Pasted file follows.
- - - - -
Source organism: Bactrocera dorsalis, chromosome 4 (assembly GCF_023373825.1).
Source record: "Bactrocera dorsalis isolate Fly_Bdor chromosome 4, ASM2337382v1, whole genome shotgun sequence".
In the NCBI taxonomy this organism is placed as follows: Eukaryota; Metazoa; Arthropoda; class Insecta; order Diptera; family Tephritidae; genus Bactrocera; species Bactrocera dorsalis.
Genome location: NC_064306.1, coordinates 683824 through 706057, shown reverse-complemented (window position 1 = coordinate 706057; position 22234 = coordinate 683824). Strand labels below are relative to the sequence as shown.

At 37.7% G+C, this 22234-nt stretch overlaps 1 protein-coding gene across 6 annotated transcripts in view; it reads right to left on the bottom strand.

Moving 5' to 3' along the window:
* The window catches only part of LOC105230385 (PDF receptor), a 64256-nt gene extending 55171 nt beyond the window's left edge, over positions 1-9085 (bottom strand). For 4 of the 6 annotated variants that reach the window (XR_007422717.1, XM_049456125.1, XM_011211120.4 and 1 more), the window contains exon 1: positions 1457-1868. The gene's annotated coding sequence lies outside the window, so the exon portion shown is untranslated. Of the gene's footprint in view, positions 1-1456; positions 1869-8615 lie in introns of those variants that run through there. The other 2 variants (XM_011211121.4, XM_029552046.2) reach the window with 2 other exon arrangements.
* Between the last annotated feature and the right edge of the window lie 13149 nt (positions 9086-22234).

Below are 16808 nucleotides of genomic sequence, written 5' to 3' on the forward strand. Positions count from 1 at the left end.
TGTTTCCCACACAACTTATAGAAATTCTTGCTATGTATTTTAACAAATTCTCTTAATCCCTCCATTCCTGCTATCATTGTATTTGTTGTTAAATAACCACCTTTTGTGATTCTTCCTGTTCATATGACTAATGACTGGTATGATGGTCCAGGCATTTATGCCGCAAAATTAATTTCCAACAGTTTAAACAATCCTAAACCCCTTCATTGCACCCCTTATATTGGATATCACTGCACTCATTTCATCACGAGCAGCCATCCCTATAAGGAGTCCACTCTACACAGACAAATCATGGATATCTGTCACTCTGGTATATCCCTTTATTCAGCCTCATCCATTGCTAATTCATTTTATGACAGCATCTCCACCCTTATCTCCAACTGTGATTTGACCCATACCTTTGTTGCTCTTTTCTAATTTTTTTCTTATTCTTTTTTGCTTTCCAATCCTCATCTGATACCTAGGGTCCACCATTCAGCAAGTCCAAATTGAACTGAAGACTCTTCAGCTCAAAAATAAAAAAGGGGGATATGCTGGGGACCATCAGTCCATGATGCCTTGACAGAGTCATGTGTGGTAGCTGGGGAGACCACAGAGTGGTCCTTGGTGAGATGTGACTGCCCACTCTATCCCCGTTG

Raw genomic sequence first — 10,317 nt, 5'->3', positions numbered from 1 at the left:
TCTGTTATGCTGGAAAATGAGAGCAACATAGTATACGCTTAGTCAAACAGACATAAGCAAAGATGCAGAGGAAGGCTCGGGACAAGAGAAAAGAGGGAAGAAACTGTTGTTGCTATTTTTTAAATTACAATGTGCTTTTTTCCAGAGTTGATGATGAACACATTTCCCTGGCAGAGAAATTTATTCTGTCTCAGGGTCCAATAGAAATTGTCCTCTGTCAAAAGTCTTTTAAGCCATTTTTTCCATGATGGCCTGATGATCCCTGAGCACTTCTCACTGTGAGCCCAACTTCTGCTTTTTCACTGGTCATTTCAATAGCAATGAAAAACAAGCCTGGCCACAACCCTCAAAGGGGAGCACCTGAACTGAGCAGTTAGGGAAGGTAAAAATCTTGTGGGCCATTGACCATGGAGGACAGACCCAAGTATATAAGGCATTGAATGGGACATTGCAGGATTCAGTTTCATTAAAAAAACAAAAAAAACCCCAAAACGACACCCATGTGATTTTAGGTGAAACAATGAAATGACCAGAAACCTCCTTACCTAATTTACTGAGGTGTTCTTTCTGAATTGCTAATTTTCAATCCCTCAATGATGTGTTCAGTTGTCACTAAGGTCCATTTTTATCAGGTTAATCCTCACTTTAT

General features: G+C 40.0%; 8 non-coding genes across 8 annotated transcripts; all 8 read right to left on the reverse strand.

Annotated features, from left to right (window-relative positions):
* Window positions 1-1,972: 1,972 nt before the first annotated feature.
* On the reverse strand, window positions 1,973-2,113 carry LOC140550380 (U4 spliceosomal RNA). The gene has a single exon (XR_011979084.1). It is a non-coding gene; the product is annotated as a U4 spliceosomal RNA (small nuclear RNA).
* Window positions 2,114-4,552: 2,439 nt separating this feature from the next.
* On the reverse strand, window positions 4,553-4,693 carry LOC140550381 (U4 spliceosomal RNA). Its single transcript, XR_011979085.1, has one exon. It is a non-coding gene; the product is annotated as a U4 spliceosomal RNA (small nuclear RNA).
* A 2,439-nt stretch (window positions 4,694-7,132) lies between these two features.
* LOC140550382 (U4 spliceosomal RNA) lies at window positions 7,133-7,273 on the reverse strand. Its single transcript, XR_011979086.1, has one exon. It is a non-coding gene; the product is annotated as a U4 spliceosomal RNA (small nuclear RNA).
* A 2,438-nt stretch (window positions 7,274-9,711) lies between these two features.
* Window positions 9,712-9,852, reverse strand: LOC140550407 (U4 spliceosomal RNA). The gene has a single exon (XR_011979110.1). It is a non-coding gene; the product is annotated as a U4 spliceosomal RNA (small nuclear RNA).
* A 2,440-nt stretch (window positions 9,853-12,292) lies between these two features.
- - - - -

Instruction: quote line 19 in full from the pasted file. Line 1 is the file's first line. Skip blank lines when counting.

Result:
* A 2,439-nt stretch (window positions 4,694-7,132) lies between these two features.